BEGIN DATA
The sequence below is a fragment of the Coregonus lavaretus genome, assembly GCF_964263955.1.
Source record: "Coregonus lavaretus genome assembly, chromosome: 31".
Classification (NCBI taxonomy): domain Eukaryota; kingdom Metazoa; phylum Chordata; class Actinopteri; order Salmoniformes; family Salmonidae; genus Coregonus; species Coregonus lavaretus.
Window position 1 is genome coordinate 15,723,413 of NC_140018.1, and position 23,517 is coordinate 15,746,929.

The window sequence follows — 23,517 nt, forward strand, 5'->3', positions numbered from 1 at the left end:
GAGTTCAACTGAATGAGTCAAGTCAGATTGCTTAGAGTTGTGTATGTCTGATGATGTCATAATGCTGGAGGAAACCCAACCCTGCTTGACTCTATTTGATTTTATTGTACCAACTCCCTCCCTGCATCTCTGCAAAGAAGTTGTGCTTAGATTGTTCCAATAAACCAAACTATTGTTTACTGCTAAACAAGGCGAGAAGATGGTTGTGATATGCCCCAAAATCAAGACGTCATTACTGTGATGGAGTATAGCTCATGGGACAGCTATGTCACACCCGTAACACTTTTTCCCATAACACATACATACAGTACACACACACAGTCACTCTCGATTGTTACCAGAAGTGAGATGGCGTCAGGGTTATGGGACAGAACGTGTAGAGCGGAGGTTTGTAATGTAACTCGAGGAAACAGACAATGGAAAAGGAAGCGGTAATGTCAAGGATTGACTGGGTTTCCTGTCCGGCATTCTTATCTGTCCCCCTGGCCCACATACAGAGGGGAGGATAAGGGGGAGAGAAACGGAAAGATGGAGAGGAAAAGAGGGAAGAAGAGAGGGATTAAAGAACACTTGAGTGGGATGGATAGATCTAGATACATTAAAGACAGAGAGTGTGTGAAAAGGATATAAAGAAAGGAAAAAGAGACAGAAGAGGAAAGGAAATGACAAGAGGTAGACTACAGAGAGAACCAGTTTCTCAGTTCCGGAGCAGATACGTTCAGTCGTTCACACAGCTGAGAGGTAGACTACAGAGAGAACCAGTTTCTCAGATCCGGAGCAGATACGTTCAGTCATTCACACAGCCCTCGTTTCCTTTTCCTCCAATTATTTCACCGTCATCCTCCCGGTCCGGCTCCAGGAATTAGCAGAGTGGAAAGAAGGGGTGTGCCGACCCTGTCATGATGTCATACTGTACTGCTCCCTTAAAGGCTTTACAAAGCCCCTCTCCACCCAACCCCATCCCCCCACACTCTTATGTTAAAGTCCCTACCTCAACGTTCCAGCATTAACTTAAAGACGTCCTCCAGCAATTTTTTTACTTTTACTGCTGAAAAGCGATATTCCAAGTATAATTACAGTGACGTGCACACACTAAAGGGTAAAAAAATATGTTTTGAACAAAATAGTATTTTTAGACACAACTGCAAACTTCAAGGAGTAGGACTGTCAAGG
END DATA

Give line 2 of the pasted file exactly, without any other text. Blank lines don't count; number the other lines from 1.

Source record: "Coregonus lavaretus genome assembly, chromosome: 31".